Linux - NewbieThis Linux forum is for members that are new to Linux.
Just starting out and have a question?
If it is not in the man pages or the how-to's this is the place!
Welcome to LinuxQuestions.org, a friendly and active Linux Community.
You are currently viewing LQ as a guest. By joining our community you will have the ability to post topics, receive our newsletter, use the advanced search, subscribe to threads and access many other special features. Registration is quick, simple and absolutely free. Join our community today!
Note that registered members see fewer ads, and ContentLink is completely disabled once you log in.
If you have any problems with the registration process or your account login, please contact us. If you need to reset your password, click here.
Having a problem logging in? Please visit this page to clear all LQ-related cookies.
Introduction to Linux - A Hands on Guide
This guide was created as an overview of the Linux Operating System, geared toward new users as an exploration tour and getting started guide, with exercises at the end of each chapter.
For more advanced trainees it can be a desktop reference, and a collection of the base knowledge needed to proceed with system and network administration. This book contains many real life examples derived from the author's experience as a Linux system and network administrator, trainer and consultant. They hope these examples will help you to get a better understanding of the Linux system and that you feel encouraged to try out things on your own.
Click Here to receive this Complete Guide absolutely free.
Um, that ain't good. It ain't bad, but it does suggest you missed a step. Did you partition your hard drive before you tried to install Slackware? The Slackware Book has some decent advice on how to use fdisk to partition your drive. At a minimum you'll need a swap partition (2X RAM size is the rule of thumb, but don't get carried away if you have tons of RAM) and a root (/) partition.
I just installed Red Hat 9 about a week ago. So far, I've had very few problems with it. And the few problems that I have had are problems that I can deal with (such as the occasional mouse freeze).
The installation for redhat 9 was an absolute breeze. It was easier then some Windows installations I've had to do in the past. While I don't have much to compare it to when it comes to other distributions, I've found Red Hat to be reliable and fast.
It's true that Redhat doesn't ship with mp3 support, but I fixed that in a matter of half an hour by installing a program called mplayer. Mplayer will also play most of your movie files and other audio formats. On top of that, there is a program called Crossover that I installed that allows you to view a lot of windows only file formats (Quicktime in particular is what I needed it for).
In short, I'm amazed by the complexity of Linux. I've got so much to learn. But on the other hand, I haven't been stuck very long with any of the problems I've had thus far. The users on this forum have been invaluable in helping me to sort out most of my problems. I also picked up the Red Hat Linux 9 bible, which seems to be a pretty great book. If you happen to get that book, Linux comes with it, so you don't need to download/buy it.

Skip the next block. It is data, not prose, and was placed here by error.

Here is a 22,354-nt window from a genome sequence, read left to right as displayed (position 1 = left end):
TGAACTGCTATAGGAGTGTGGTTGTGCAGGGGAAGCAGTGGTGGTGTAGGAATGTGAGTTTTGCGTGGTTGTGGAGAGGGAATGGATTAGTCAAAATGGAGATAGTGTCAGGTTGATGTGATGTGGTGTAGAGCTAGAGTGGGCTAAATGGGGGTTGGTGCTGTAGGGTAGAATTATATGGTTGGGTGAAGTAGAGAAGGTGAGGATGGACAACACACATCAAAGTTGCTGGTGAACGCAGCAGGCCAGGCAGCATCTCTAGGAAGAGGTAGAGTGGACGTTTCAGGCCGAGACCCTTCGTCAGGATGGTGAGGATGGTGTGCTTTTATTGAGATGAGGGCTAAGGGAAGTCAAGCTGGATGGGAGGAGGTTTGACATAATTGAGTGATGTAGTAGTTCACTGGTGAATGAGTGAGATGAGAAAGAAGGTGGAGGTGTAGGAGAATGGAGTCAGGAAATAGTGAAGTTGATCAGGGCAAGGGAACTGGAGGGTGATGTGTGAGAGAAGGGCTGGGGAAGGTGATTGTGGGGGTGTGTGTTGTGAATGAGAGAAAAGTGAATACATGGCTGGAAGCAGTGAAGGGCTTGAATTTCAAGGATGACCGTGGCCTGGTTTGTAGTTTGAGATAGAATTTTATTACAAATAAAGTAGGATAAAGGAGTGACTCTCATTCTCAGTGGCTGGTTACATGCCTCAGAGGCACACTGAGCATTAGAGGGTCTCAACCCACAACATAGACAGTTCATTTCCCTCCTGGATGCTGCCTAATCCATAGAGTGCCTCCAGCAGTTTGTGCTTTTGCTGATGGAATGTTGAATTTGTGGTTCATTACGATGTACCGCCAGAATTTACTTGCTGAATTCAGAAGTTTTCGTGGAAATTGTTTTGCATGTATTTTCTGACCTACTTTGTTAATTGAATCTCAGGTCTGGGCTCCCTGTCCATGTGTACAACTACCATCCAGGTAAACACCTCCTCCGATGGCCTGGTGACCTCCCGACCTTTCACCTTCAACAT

Within a week, I've gone from having never used Linux before, to being fairly useful in the OS. It's all quite intuitive if you're willing to take the time to read man pages (help pages, basically) and just not get frustrated. It just takes a little time to learn.
for you slack thing, when slack boots do this:
make the partitions you want
(a 100mb one at the begining that is bootable, followed by a swap that is twice the size fo your ram (change type to 82 to make it swap) then last use the rest of the drive as a linux part)
The problem with your drive may be as simple as it may already be formatted.
If there is not information on the drive you are afraid of losing, go to manual format during the Linux install. If there is a filesystem listed, rather than a blank drive, delete it. Then try the install again.
I'm a newbie myself and I don't know slack, my brother uses it and loves it I hate it. I just made the long time win switch myself and all I can say about RH is that i love it. all the software it came with is like have i win machine LOADED!! it comes with the exact equivilent of microsoft office (even accecpts its files). pic viewers, multiple web browsers, email progs instant msgrs. on and on and on. As i'm sure most of the distros do. my big thing is having automatic RPM updates. while i'm still learning i don't want to worry about my system not being right or not have my sys 100% because i haven't completely learned how to compile software yet ya know? thats just my exp. not bashing slack i'm sure it's great once you get good i'd like to attempt again when i'm more sure of myself. nomatter which way you go the people here are great and will help you do it right. there the only reason i'm up and running at least.
i just installed debian right now.
im already happy. and the install wasnt difficult at all.
i had a problem starting X, but it was cos i had specified 24-bits, and it started up beautifully when i edited XFree86 config file to read 16-bits.
this is a beauty.
i wasnt able to install debian earlier, cos i really was clueless. then i did a redhat install, learnt a few things from it, and now the debian install looked easy. all thanks to redhat 8.0 and the guys here.
its 4:30am here and is been a night well spent (in some ways, at least - hehe)